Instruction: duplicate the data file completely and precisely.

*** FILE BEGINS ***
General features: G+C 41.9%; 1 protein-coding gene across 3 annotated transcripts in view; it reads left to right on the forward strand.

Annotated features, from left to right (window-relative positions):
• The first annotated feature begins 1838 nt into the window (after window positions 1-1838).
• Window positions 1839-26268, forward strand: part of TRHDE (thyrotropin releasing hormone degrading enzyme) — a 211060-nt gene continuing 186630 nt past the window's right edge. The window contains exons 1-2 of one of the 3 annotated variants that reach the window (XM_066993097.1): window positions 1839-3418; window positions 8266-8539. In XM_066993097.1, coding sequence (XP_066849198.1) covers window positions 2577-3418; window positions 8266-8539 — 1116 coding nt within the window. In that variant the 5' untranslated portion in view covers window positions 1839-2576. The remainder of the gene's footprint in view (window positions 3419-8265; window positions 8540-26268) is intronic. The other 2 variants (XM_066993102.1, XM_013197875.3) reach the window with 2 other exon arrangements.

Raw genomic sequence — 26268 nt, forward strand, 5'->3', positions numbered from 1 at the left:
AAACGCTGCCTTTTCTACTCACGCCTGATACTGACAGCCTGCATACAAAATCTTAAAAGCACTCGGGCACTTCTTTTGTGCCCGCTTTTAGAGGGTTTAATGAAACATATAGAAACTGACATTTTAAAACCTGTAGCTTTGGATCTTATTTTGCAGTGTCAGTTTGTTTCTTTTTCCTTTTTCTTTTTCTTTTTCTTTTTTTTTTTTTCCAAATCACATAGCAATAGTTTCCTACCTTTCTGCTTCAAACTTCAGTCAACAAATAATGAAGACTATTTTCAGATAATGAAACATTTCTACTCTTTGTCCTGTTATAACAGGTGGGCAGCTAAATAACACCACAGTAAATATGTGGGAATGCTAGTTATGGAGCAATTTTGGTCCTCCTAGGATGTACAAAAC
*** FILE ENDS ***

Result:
General features: G+C 41.9%; 1 protein-coding gene across 3 annotated transcripts in view; it reads left to right on the forward strand.

Annotated features, from left to right (window-relative positions):
• The first annotated feature begins 1838 nt into the window (after window positions 1-1838).
• Window positions 1839-26268, forward strand: part of TRHDE (thyrotropin releasing hormone degrading enzyme) — a 211060-nt gene continuing 186630 nt past the window's right edge. The window contains exons 1-2 of one of the 3 annotated variants that reach the window (XM_066993097.1): window positions 1839-3418; window positions 8266-8539. In XM_066993097.1, coding sequence (XP_066849198.1) covers window positions 2577-3418; window positions 8266-8539 — 1116 coding nt within the window. In that variant the 5' untranslated portion in view covers window positions 1839-2576. The remainder of the gene's footprint in view (window positions 3419-8265; window positions 8540-26268) is intronic. The other 2 variants (XM_066993102.1, XM_013197875.3) reach the window with 2 other exon arrangements.

Raw genomic sequence — 26268 nt, forward strand, 5'->3', positions numbered from 1 at the left:
AAACGCTGCCTTTTCTACTCACGCCTGATACTGACAGCCTGCATACAAAATCTTAAAAGCACTCGGGCACTTCTTTTGTGCCCGCTTTTAGAGGGTTTAATGAAACATATAGAAACTGACATTTTAAAACCTGTAGCTTTGGATCTTATTTTGCAGTGTCAGTTTGTTTCTTTTTCCTTTTTCTTTTTCTTTTTCTTTTTTTTTTTTTCCAAATCACATAGCAATAGTTTCCTACCTTTCTGCTTCAAACTTCAGTCAACAAATAATGAAGACTATTTTCAGATAATGAAACATTTCTACTCTTTGTCCTGTTATAACAGGTGGGCAGCTAAATAACACCACAGTAAATATGTGGGAATGCTAGTTATGGAGCAATTTTGGTCCTCCTAGGATGTACAAAAC